Foreign nationals may apply for entry into the United States under dozens of different visa categories, depending on circumstances. States Bureaus of Consular Affairs and Diplomatic Security share responsibility for the prevention of visa fraud, which is a serious problem that threatens the integrity of the process. Some documents through illegal means, such as using counterfeit identity documents or making false claims to an adjudicating officer. Visa fraud may facilitate illegal activities in the United States, including crimes of violence, human trafficking, and terrorism. This report examines (1) countries and visa categories that are subject to the most fraud; (2) State's use of technologies and resources to combat fraud; and (3) training requirements of State officials responsible for fraud prevention. GAO examined State's reports and data on fraud trends and statistics, examined resources and technologies to counter fraud, and observed visa operations and fraud prevention efforts overseas and domestically.
What GAO Recommends
GAO recommends that State (1) formulate a policy to systematically utilize anti-fraud resources available at KCC, based on post workload and fraud trends, as determined by the Department and (2) establish requirements for FPM training in advanced anti-fraud technologies, taking advantage of distance learning technologies, and establishing methods to track the extent to which requirements are met. State concurred with these recommendations.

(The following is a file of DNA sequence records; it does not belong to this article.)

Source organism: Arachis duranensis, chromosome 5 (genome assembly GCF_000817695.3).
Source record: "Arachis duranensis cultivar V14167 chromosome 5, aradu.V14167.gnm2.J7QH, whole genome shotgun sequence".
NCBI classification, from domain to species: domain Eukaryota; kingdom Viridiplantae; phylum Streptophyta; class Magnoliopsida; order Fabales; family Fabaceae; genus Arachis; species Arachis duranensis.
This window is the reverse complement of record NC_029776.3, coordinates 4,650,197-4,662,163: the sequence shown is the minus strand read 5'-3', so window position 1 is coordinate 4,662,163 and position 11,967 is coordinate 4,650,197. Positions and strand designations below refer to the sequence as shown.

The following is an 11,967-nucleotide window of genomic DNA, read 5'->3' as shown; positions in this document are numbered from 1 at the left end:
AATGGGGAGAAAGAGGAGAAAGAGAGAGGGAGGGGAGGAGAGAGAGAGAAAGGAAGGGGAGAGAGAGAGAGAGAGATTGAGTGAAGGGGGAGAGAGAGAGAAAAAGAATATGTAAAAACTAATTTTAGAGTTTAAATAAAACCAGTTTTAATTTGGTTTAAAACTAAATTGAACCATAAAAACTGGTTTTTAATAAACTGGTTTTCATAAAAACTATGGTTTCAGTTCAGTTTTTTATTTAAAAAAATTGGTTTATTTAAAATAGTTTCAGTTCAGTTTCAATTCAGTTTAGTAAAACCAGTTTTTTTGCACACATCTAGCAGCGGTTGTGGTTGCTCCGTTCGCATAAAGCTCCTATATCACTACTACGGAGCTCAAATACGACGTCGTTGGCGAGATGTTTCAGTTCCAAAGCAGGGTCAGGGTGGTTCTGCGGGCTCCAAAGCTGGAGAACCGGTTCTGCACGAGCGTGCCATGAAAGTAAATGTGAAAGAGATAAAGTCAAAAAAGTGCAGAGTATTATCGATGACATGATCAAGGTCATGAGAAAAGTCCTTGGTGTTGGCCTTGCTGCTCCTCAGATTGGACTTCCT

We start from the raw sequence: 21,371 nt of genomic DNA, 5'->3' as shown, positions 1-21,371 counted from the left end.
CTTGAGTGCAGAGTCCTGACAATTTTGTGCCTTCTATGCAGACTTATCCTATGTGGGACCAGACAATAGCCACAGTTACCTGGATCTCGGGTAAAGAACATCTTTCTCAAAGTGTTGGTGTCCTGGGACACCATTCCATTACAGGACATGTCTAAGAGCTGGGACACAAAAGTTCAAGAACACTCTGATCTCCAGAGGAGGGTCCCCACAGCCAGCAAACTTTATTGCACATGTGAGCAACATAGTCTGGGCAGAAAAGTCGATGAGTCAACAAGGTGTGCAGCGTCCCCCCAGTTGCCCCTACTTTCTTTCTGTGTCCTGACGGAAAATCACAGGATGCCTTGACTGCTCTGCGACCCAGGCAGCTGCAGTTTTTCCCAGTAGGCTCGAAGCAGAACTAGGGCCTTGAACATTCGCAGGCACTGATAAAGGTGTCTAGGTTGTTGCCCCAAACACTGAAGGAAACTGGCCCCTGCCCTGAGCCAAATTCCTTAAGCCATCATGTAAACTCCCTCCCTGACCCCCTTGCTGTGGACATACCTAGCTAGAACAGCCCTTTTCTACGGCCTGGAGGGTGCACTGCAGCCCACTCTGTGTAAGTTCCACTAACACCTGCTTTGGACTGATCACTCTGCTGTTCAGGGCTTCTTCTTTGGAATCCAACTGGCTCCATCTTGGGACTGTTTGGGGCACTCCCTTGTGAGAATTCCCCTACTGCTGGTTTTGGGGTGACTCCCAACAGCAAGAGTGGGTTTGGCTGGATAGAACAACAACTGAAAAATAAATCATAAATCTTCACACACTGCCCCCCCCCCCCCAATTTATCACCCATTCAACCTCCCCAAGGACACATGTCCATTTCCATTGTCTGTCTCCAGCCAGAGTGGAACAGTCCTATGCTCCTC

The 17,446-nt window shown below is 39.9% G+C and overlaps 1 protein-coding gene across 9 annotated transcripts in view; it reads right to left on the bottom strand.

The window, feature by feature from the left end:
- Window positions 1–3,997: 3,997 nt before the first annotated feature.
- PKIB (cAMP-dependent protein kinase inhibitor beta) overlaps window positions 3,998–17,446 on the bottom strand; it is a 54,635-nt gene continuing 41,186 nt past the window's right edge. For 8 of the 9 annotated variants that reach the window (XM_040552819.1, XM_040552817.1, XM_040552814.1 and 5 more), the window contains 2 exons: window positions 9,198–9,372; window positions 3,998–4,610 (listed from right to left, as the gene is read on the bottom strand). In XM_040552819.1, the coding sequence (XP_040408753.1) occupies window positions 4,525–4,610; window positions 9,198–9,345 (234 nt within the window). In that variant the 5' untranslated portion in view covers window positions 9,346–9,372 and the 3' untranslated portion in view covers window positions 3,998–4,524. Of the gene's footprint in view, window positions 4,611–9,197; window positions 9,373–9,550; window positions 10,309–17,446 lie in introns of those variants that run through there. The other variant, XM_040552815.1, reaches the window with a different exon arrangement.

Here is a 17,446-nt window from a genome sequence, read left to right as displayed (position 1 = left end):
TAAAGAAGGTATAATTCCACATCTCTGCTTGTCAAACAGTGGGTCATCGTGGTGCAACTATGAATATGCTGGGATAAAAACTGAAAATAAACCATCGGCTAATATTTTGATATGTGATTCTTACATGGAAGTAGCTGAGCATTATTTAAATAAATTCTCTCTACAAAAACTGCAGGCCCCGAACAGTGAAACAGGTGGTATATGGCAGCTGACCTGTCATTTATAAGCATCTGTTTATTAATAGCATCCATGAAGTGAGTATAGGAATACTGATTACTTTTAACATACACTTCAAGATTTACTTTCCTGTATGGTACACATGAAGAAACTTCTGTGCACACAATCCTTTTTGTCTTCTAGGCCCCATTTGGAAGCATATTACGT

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Recommendations for Executive Action
Comments: The Department of State concurred with this recommendation. In June 2015, State indicated it was planning to update its ECAS system, a data system that tracks visa fraud cases, in order to better analyze visa fraud workload and fraud trends at the post level. However, periodic systems issues combined with a more pressing initiative to modernize its core adjudicating systems significantly delayed deployment of the next iteration of ECAS. That deployment is currently expected in late 2016. In the meantime, the Kentucky Consular Center uses the existing ECAS system to take in and track fraud research requests from overseas posts.
Recommendation: To further improve the visa fraud prevention process, the Secretary of State should formulate a policy to systematically utilize anti-fraud resources available at the Kentucky Consular Center, based on post workload and fraud trends, as determined by the department.
Agency Affected: Department of State
Status: Closed - Implemented
Comments: As a direct result of our recommendation, the Department has been tracking the extent to which current full-time Fraud Prevent Managers have attended a classroom-based training called "Fraud Prevention for Consular Managers," which includes training in fraud case tracking software. Now that the Department tracks which Fraud Prevention Managers have completed the course, it can more easily verify participation and address any future shortfalls in training. For example, by August 2014, State confirmed that 85 percent of all full-time Fraud Prevention Managers had completed the course. Also, by mid-May 2013, State's Foreign Service Institute improved its distance-learning offerings by releasing updated versions of courses devoted to detecting fraudulent documents and impostors, as well as examining U.S. passports.
Recommendation: To further improve the visa fraud prevention process, the Secretary of State should establish standardized training requirements for Fraud Prevention Managers, to include training in advanced anti-fraud technologies, taking advantage of distance learning technologies, and establishing methods to track the extent to which requirements are met.
Agency Affected: Department of State